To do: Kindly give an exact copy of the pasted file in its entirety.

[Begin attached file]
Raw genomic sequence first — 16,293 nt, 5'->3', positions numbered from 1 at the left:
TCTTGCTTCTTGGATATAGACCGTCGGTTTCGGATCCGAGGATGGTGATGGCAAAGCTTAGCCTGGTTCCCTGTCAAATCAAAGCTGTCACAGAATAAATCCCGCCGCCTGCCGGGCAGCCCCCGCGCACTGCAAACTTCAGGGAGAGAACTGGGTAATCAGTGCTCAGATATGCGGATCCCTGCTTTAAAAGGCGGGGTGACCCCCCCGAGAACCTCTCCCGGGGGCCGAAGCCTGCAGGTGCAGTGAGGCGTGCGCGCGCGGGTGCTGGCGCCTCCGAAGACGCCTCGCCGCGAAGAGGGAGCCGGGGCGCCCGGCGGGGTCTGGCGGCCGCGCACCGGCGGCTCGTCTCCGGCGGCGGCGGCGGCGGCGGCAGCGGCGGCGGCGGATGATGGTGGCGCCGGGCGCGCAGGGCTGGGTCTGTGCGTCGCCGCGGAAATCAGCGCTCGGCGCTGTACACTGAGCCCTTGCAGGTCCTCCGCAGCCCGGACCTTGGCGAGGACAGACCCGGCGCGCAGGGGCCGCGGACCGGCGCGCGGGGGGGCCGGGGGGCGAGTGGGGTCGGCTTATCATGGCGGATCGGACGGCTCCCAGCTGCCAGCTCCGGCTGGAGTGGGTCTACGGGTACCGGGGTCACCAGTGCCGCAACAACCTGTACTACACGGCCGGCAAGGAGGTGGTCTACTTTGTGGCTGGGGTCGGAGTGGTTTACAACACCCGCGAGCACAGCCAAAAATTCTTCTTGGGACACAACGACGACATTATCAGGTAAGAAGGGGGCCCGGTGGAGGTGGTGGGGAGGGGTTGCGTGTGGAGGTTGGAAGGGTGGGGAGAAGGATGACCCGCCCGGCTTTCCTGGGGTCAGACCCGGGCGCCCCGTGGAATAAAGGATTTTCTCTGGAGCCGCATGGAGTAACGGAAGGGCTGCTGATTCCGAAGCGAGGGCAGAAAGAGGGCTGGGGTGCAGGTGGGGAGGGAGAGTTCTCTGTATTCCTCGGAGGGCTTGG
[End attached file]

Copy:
Raw genomic sequence first — 16,293 nt, 5'->3', positions numbered from 1 at the left:
TCTTGCTTCTTGGATATAGACCGTCGGTTTCGGATCCGAGGATGGTGATGGCAAAGCTTAGCCTGGTTCCCTGTCAAATCAAAGCTGTCACAGAATAAATCCCGCCGCCTGCCGGGCAGCCCCCGCGCACTGCAAACTTCAGGGAGAGAACTGGGTAATCAGTGCTCAGATATGCGGATCCCTGCTTTAAAAGGCGGGGTGACCCCCCCGAGAACCTCTCCCGGGGGCCGAAGCCTGCAGGTGCAGTGAGGCGTGCGCGCGCGGGTGCTGGCGCCTCCGAAGACGCCTCGCCGCGAAGAGGGAGCCGGGGCGCCCGGCGGGGTCTGGCGGCCGCGCACCGGCGGCTCGTCTCCGGCGGCGGCGGCGGCGGCGGCAGCGGCGGCGGCGGATGATGGTGGCGCCGGGCGCGCAGGGCTGGGTCTGTGCGTCGCCGCGGAAATCAGCGCTCGGCGCTGTACACTGAGCCCTTGCAGGTCCTCCGCAGCCCGGACCTTGGCGAGGACAGACCCGGCGCGCAGGGGCCGCGGACCGGCGCGCGGGGGGGCCGGGGGGCGAGTGGGGTCGGCTTATCATGGCGGATCGGACGGCTCCCAGCTGCCAGCTCCGGCTGGAGTGGGTCTACGGGTACCGGGGTCACCAGTGCCGCAACAACCTGTACTACACGGCCGGCAAGGAGGTGGTCTACTTTGTGGCTGGGGTCGGAGTGGTTTACAACACCCGCGAGCACAGCCAAAAATTCTTCTTGGGACACAACGACGACATTATCAGGTAAGAAGGGGGCCCGGTGGAGGTGGTGGGGAGGGGTTGCGTGTGGAGGTTGGAAGGGTGGGGAGAAGGATGACCCGCCCGGCTTTCCTGGGGTCAGACCCGGGCGCCCCGTGGAATAAAGGATTTTCTCTGGAGCCGCATGGAGTAACGGAAGGGCTGCTGATTCCGAAGCGAGGGCAGAAAGAGGGCTGGGGTGCAGGTGGGGAGGGAGAGTTCTCTGTATTCCTCGGAGGGCTTGG